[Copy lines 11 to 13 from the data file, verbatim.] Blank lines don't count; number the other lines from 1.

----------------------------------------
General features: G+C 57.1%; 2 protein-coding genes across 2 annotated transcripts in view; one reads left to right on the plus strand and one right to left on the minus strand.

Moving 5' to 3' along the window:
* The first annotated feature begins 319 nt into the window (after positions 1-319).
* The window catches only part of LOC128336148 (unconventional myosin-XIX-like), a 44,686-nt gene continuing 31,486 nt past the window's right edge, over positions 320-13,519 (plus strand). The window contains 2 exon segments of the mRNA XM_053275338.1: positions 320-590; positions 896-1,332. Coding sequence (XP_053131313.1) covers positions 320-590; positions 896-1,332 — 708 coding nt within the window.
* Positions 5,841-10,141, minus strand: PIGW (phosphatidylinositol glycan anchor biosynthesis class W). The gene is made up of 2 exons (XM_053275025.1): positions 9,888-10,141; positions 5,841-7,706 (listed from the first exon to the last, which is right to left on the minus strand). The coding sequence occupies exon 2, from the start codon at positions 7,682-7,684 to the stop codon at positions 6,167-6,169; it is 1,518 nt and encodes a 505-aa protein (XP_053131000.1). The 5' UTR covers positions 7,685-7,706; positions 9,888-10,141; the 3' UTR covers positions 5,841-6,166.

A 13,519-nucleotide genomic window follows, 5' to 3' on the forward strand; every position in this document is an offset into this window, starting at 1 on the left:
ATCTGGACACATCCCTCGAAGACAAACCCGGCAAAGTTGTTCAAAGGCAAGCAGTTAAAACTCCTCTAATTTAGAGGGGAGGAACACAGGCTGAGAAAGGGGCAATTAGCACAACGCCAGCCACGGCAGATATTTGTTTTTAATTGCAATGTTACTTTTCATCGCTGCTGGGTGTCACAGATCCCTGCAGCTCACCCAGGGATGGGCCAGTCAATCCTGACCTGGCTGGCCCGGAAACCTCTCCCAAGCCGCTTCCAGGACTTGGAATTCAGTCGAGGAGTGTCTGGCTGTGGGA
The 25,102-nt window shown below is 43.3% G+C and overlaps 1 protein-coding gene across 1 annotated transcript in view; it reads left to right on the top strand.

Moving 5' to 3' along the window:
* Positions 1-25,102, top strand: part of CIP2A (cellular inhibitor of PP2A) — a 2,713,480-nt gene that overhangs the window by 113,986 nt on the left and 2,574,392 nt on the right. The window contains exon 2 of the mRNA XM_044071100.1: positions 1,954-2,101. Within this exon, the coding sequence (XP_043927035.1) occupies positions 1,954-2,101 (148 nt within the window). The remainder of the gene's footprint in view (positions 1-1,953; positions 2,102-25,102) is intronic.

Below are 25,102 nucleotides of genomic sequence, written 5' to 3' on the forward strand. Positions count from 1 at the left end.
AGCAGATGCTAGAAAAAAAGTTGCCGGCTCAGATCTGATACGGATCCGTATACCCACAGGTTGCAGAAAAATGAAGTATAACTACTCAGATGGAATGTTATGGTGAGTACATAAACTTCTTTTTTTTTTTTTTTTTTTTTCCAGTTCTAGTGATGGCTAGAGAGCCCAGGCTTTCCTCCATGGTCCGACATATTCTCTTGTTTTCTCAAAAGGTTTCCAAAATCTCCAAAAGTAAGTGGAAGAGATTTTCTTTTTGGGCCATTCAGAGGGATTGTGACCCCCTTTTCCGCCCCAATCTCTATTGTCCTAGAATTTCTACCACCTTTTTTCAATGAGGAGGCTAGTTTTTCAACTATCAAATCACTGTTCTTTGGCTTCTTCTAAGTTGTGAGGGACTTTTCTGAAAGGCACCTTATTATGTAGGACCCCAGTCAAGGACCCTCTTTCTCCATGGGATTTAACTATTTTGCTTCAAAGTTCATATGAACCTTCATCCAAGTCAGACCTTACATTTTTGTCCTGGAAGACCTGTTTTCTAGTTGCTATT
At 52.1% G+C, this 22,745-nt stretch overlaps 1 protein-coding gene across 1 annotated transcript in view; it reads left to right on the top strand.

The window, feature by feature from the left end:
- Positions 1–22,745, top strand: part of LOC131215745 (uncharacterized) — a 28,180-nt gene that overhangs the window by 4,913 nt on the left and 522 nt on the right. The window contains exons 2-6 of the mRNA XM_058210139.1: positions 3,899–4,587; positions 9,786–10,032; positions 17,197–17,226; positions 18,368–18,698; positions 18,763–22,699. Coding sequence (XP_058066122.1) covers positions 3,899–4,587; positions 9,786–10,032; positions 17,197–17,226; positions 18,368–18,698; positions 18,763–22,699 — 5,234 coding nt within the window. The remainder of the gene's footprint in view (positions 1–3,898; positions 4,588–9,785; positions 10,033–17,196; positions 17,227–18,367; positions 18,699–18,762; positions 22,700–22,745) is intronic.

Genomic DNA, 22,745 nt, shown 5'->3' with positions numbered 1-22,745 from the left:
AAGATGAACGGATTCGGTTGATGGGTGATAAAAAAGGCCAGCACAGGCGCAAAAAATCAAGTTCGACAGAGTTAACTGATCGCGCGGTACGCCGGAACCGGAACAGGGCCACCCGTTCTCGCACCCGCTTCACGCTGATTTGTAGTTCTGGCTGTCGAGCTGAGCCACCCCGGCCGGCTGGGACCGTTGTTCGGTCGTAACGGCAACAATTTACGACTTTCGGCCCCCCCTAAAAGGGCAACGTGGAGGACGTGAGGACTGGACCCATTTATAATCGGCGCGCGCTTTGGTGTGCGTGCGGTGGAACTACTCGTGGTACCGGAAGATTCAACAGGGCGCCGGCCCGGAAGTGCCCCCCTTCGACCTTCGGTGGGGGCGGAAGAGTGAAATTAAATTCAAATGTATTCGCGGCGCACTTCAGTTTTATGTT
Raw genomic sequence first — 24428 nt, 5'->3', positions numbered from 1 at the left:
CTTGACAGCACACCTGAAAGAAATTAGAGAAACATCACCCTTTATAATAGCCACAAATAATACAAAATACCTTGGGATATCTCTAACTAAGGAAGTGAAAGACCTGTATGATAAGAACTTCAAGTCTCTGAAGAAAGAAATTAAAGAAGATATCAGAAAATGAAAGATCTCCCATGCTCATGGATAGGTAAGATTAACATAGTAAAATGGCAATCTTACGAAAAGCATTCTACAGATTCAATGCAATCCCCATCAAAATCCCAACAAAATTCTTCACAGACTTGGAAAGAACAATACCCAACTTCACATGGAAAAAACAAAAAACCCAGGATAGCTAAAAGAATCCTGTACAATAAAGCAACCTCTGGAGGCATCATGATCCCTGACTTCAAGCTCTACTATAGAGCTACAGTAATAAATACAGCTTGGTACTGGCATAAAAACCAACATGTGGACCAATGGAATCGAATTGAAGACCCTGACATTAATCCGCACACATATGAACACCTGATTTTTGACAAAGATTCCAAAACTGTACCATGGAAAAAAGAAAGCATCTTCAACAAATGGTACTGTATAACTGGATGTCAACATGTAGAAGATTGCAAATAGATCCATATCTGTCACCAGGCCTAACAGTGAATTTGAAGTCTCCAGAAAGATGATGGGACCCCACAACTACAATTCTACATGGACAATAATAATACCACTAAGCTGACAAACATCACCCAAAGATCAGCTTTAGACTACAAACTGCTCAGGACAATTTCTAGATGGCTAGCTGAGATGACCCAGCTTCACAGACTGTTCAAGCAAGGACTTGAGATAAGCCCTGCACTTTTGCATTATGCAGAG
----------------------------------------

Below are 25,102 nucleotides of genomic sequence, written 5' to 3' on the forward strand. Positions count from 1 at the left end.
AGCAGATGCTAGAAAAAAAGTTGCCGGCTCAGATCTGATACGGATCCGTATACCCACAGGTTGCAGAAAAATGAAGTATAACTACTCAGATGGAATGTTATGGTGAGTACATAAACTTCTTTTTTTTTTTTTTTTTTTTTCCAGTTCTAGTGATGGCTAGAGAGCCCAGGCTTTCCTCCATGGTCCGACATATTCTCTTGTTTTCTCAAAAGGTTTCCAAAATCTCCAAAAGTAAGTGGAAGAGATTTTCTTTTTGGGCCATTCAGAGGGATTGTGACCCCCTTTTCCGCCCCAATCTCTATTGTCCTAGAATTTCTACCACCTTTTTTCAATGAGGAGGCTAGTTTTTCAACTATCAAATCACTGTTCTTTGGCTTCTTCTAAGTTGTGAGGGACTTTTCTGAAAGGCACCTTATTATGTAGGACCCCAGTCAAGGACCCTCTTTCTCCATGGGATTTAACTATTTTGCTTCAAAGTTCATATGAACCTTCATCCAAGTCAGACCTTACATTTTTGTCCTGGAAGACCTGTTTTCTAGTTGCTATT
At 52.1% G+C, this 22,745-nt stretch overlaps 1 protein-coding gene across 1 annotated transcript in view; it reads left to right on the top strand.